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Notes on video lecture:
The Flavian Amphitheater a.k.a. the Roman Colosseum
Notes taken by Edward Tanguay on March 15, 2014 (go to class or lectures)
Choose from these words to fill the blanks below:
concrete, Pompeii, Marcellus, Roma, wooden, 50, revolving, elliptical, Etruscan, Constantine, Titus, travertine, discredit, lake, Vespasian, intersect, political, Nero, Ionic, Sol
the Colosseum
the most famous building constructed by                   
construction began in 70 AD, two years after Nero died
Vespasian died in 79 so never saw it complete
80 AD: his son            completed it and dedicated it to Vespasian
could hold     ,000 people
made of concrete
near the Arch of                       
near the Temple of Venus and         
location of the Colosseum
where it was sited shows how shrewd Vespasian was in establishing a                    agenda and courting the favor of the public
Vespasian razed to the ground the Golden House of         
despite the fact that it had been done by great architects
despite the fact that it had                    ceilings
to                    Nero
return the property to the Roman people
filled in the artificial          and built the Colosseum
originally called "The Flavian Amphitheater"
after the family name of the three emperors: Vespasian, Titus, and Domitian
not because of its colossal scale
because of the colossus, an extremely large statue originally of Nero taken from his palace
Vespasian had the features of Nero erased from the statue and had them made into those of the sun god       
architecture
                     plan
made of                 
series of radiating annular and barrel vaults
ramps and passage ways
similar to
the amphitheater in               
Theater of                    (12 BC) down the street
the architectural experiments here were important in building the Colosseum
since it was a theater it was semi-circular whereas the Colosseum was an amphitheater and thus elliptical
first floor
annular vaults rest on stone piers made of travertine
second floor
groin or ribbed vault
new form of vault that we haven't seen before this time
two barrel vaults that                   
can be seen as the continuation of architectural creativity begun with the innovations of Nero's Domus Aurea, mainly the free flow of space
today we find it stripped quite bare
but in its day it was highly decorated
exterior
had four stories where the Theater of Marcellus only had three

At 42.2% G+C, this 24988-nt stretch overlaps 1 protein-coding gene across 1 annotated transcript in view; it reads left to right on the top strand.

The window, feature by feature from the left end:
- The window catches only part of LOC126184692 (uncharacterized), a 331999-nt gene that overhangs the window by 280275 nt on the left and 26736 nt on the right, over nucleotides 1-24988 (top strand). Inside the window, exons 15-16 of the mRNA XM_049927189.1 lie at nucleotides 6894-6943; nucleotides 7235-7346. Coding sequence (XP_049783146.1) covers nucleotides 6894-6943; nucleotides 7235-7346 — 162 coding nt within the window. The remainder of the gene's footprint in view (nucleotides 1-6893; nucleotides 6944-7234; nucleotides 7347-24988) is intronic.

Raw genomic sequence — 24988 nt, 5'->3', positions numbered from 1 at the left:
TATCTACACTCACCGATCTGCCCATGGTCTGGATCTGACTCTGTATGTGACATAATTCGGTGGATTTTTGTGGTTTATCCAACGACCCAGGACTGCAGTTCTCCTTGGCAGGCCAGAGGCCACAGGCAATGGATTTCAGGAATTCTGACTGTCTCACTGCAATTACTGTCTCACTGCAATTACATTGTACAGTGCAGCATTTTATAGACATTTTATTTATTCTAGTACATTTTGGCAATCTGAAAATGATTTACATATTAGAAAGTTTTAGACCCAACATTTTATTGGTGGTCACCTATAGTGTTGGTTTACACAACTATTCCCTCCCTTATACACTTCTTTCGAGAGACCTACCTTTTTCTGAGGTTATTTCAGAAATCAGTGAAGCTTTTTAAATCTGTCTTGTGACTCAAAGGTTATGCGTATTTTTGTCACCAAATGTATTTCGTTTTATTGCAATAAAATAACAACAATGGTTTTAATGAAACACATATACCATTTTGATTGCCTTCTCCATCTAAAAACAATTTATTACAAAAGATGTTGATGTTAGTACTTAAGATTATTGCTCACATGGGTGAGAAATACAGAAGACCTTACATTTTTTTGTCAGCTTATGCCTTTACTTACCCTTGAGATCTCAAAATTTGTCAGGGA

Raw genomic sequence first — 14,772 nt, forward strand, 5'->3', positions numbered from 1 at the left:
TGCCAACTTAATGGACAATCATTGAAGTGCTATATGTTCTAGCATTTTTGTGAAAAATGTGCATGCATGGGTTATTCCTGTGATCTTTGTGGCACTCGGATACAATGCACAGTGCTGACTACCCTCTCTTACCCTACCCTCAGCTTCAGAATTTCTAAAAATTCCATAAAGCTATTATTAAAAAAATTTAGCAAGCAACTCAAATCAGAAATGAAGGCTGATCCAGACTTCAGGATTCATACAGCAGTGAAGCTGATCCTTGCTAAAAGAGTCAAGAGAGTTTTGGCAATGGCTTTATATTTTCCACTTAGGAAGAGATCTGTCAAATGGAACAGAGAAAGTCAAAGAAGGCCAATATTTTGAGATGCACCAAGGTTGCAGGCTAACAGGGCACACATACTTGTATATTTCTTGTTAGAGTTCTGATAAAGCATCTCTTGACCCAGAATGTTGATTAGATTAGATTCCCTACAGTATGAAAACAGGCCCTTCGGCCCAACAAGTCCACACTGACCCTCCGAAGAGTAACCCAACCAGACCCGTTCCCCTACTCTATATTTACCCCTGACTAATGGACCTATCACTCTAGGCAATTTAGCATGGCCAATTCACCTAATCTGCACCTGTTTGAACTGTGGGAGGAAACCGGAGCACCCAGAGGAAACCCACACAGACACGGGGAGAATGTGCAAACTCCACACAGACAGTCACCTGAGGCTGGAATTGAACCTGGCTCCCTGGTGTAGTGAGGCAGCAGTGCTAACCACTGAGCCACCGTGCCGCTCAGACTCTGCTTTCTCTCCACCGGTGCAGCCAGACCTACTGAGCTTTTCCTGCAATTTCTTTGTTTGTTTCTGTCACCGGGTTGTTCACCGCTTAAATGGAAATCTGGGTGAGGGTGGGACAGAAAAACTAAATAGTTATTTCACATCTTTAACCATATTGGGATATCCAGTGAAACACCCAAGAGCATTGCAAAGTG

structure is concrete, the facing is                     
decorative columns (pilasters) on the first three stories as the Theater of Marcellus has
they do not hold the building up as they would have in Greek or                  architecture
the meaning of the columns is to conjure up Ancient Greece, using all the orders: 1st story Doric, 2nd story           , and 3rd and 4th stories Corinthian
the building is held up by the barrel and annular vaults that are made out of concrete
so these columns are pure decoration, but decoration that has an ideological connection
travertine blocks on top were used to support the              poles of an awning used for when it would rain

Vocabulary:

groin vault, n. a vault with unique angles formed by the intersection of two barrel vaults  "On the second floor of the Colosseum we see a new kind of vault never seen before this time, called the groin vault."

Spelling Corrections:

collosalcolossal
ampitheateramphitheater
Romulus Founds Rome
The Temple of Jupiter OMC
The Servian Wall of Rome
Temple of Portunus in Rome and Temple of Hercules in Cori
The Increasing Greekification of Roman Temple Building
Opus Caementicum and Opus Incertum
Porticus Aemilia
Temple of Jupiter Anxur at Terracina
Tabularium and Theater of Marcellus
Bathing, Entertainment, and Housing in Roman Cities
Roman Tombs, Aqueducts and the Lasting Impact of Roman Architecture
Julius Caesar's Vision to Make Rome the Architectural Equal of Alexandria
Augustus and Luna Marble
The Forum of Augustus and the Temple of Mars
Ara Pacis Augustae
The Meier Museum and the Jewel of the Lungotevere
Tiberius' Villa Jovis on Capri
Caligula, Lighter Concrete, and the Underground Basilica
The Significance of Nero's Octagonal Room on Roman Architecture
Hadrian's Pantheon
The Flavian Amphitheater a.k.a. the Roman Colosseum
The Temple of Venus and Roma
The Arch of Titus
The 79 AD Ruins of Herculaneum
Early History of Pompeii